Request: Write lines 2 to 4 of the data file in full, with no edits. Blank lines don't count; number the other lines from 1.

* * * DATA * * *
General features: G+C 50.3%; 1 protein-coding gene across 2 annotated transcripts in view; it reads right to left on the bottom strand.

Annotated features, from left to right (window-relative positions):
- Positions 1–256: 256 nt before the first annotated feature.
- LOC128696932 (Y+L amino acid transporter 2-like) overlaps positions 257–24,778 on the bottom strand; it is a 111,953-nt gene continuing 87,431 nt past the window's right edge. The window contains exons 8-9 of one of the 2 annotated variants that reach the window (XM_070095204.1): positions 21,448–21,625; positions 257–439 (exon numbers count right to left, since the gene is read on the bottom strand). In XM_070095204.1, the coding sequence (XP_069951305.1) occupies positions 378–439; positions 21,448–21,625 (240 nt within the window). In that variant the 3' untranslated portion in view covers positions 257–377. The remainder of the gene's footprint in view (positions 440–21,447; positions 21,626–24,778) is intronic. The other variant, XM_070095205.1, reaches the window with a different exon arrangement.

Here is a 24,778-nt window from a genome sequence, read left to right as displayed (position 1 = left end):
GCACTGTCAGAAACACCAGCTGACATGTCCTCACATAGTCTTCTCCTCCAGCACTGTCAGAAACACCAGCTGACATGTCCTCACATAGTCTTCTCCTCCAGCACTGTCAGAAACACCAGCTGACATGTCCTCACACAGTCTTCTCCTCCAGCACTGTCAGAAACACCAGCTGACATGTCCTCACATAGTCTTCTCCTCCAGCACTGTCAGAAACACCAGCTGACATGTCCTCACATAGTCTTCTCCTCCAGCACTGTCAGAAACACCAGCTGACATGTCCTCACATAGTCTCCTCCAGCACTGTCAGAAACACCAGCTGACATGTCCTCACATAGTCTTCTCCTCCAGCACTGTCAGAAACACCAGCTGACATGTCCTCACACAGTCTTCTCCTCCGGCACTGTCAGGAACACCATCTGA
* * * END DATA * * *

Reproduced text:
Annotated features, from left to right (window-relative positions):
- Positions 1–256: 256 nt before the first annotated feature.
- LOC128696932 (Y+L amino acid transporter 2-like) overlaps positions 257–24,778 on the bottom strand; it is a 111,953-nt gene continuing 87,431 nt past the window's right edge. The window contains exons 8-9 of one of the 2 annotated variants that reach the window (XM_070095204.1): positions 21,448–21,625; positions 257–439 (exon numbers count right to left, since the gene is read on the bottom strand). In XM_070095204.1, the coding sequence (XP_069951305.1) occupies positions 378–439; positions 21,448–21,625 (240 nt within the window). In that variant the 3' untranslated portion in view covers positions 257–377. The remainder of the gene's footprint in view (positions 440–21,447; positions 21,626–24,778) is intronic. The other variant, XM_070095205.1, reaches the window with a different exon arrangement.